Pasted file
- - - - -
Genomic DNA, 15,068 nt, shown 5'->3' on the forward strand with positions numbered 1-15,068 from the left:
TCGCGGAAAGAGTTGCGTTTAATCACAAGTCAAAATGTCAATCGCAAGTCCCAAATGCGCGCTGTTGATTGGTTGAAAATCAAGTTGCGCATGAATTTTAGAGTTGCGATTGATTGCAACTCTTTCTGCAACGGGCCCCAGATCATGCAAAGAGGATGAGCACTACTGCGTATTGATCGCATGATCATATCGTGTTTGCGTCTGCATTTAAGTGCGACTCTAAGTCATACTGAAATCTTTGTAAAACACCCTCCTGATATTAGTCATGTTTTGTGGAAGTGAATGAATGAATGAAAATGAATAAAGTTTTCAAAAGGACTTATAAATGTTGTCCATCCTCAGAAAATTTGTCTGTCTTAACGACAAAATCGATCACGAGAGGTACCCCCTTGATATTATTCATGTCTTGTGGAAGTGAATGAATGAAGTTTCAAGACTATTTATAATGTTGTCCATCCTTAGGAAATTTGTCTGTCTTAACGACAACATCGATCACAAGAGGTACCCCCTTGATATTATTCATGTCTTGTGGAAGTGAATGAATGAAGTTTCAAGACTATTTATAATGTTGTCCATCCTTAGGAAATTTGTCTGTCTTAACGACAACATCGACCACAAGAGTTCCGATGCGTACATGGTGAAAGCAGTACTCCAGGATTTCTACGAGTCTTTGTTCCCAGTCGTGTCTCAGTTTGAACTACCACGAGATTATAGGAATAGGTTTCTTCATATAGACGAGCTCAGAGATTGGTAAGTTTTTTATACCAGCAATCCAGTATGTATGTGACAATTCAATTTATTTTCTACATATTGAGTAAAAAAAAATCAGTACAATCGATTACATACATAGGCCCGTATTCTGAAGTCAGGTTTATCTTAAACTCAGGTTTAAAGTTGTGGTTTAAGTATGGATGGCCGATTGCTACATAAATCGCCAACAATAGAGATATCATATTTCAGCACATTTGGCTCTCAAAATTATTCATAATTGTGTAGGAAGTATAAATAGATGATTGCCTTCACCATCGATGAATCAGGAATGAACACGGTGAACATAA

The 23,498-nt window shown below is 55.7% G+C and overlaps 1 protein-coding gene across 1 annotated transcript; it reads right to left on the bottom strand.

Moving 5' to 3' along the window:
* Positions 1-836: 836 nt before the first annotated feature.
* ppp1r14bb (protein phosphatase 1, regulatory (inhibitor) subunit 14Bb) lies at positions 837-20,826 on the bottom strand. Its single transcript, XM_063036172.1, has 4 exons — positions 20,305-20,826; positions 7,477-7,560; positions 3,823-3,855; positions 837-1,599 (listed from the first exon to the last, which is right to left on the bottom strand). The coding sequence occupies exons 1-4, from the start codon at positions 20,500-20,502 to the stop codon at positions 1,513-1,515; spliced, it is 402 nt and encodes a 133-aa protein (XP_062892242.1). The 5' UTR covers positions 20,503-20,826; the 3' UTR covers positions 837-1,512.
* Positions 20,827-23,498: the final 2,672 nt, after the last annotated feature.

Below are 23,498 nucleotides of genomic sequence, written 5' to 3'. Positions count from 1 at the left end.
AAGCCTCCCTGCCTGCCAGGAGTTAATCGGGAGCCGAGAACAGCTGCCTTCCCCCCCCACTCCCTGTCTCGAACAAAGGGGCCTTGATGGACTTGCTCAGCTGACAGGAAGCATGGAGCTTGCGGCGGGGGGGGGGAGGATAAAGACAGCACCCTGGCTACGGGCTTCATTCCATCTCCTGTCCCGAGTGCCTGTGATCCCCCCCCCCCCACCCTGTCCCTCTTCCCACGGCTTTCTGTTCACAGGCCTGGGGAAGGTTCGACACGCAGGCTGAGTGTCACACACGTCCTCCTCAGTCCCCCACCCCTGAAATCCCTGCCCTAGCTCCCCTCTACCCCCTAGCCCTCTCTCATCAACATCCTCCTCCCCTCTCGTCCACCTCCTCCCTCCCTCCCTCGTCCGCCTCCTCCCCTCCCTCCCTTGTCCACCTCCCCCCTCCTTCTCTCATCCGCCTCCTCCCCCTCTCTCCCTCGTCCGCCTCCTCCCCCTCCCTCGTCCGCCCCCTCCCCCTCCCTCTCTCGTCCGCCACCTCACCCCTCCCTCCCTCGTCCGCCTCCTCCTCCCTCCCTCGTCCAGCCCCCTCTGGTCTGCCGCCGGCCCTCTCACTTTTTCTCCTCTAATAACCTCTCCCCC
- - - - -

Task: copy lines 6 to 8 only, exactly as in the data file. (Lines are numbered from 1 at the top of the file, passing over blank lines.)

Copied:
* ppp1r14bb (protein phosphatase 1, regulatory (inhibitor) subunit 14Bb) lies at positions 837-20,826 on the bottom strand. Its single transcript, XM_063036172.1, has 4 exons — positions 20,305-20,826; positions 7,477-7,560; positions 3,823-3,855; positions 837-1,599 (listed from the first exon to the last, which is right to left on the bottom strand). The coding sequence occupies exons 1-4, from the start codon at positions 20,500-20,502 to the stop codon at positions 1,513-1,515; spliced, it is 402 nt and encodes a 133-aa protein (XP_062892242.1). The 5' UTR covers positions 20,503-20,826; the 3' UTR covers positions 837-1,512.
* Positions 20,827-23,498: the final 2,672 nt, after the last annotated feature.

Below are 23,498 nucleotides of genomic sequence, written 5' to 3'. Positions count from 1 at the left end.